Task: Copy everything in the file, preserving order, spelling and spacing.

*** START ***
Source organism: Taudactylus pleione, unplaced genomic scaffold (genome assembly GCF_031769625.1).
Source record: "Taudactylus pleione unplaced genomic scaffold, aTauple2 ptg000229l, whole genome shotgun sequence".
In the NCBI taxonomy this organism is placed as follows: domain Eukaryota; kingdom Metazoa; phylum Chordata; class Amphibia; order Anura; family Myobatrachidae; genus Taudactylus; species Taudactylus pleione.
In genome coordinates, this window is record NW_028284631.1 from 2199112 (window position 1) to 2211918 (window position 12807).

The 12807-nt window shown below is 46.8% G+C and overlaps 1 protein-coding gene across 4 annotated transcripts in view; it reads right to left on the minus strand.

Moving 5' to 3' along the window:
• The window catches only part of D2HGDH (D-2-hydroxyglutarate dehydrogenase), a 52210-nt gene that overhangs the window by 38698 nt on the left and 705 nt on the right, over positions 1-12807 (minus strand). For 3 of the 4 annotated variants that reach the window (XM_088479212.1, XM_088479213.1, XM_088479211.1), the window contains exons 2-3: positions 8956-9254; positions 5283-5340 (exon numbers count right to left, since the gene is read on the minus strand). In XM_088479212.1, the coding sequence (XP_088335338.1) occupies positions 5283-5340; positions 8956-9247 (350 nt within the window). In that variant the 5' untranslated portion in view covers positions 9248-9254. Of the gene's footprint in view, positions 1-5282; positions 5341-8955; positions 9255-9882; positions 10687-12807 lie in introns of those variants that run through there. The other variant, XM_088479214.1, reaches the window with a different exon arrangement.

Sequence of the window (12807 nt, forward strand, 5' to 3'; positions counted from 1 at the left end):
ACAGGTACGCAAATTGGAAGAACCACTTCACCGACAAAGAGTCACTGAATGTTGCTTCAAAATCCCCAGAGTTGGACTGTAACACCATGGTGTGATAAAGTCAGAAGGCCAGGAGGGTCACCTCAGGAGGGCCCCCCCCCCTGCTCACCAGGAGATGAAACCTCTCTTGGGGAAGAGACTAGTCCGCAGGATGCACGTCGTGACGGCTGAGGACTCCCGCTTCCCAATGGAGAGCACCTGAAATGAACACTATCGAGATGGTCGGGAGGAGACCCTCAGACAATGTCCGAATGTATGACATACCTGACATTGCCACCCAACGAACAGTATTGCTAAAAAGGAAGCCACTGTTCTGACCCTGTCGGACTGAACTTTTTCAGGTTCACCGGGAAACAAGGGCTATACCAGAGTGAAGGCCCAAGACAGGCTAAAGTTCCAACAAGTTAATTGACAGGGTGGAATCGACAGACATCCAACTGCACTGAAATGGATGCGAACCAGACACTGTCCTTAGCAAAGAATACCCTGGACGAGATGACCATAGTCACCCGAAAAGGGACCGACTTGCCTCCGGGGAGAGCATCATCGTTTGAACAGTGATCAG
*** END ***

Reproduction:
Source organism: Taudactylus pleione, unplaced genomic scaffold (genome assembly GCF_031769625.1).
Source record: "Taudactylus pleione unplaced genomic scaffold, aTauple2 ptg000229l, whole genome shotgun sequence".
In the NCBI taxonomy this organism is placed as follows: domain Eukaryota; kingdom Metazoa; phylum Chordata; class Amphibia; order Anura; family Myobatrachidae; genus Taudactylus; species Taudactylus pleione.
In genome coordinates, this window is record NW_028284631.1 from 2199112 (window position 1) to 2211918 (window position 12807).

The 12807-nt window shown below is 46.8% G+C and overlaps 1 protein-coding gene across 4 annotated transcripts in view; it reads right to left on the minus strand.

Moving 5' to 3' along the window:
• The window catches only part of D2HGDH (D-2-hydroxyglutarate dehydrogenase), a 52210-nt gene that overhangs the window by 38698 nt on the left and 705 nt on the right, over positions 1-12807 (minus strand). For 3 of the 4 annotated variants that reach the window (XM_088479212.1, XM_088479213.1, XM_088479211.1), the window contains exons 2-3: positions 8956-9254; positions 5283-5340 (exon numbers count right to left, since the gene is read on the minus strand). In XM_088479212.1, the coding sequence (XP_088335338.1) occupies positions 5283-5340; positions 8956-9247 (350 nt within the window). In that variant the 5' untranslated portion in view covers positions 9248-9254. Of the gene's footprint in view, positions 1-5282; positions 5341-8955; positions 9255-9882; positions 10687-12807 lie in introns of those variants that run through there. The other variant, XM_088479214.1, reaches the window with a different exon arrangement.

Sequence of the window (12807 nt, forward strand, 5' to 3'; positions counted from 1 at the left end):
ACAGGTACGCAAATTGGAAGAACCACTTCACCGACAAAGAGTCACTGAATGTTGCTTCAAAATCCCCAGAGTTGGACTGTAACACCATGGTGTGATAAAGTCAGAAGGCCAGGAGGGTCACCTCAGGAGGGCCCCCCCCCCTGCTCACCAGGAGATGAAACCTCTCTTGGGGAAGAGACTAGTCCGCAGGATGCACGTCGTGACGGCTGAGGACTCCCGCTTCCCAATGGAGAGCACCTGAAATGAACACTATCGAGATGGTCGGGAGGAGACCCTCAGACAATGTCCGAATGTATGACATACCTGACATTGCCACCCAACGAACAGTATTGCTAAAAAGGAAGCCACTGTTCTGACCCTGTCGGACTGAACTTTTTCAGGTTCACCGGGAAACAAGGGCTATACCAGAGTGAAGGCCCAAGACAGGCTAAAGTTCCAACAAGTTAATTGACAGGGTGGAATCGACAGACATCCAACTGCACTGAAATGGATGCGAACCAGACACTGTCCTTAGCAAAGAATACCCTGGACGAGATGACCATAGTCACCCGAAAAGGGACCGACTTGCCTCCGGGGAGAGCATCATCGTTTGAACAGTGATCAG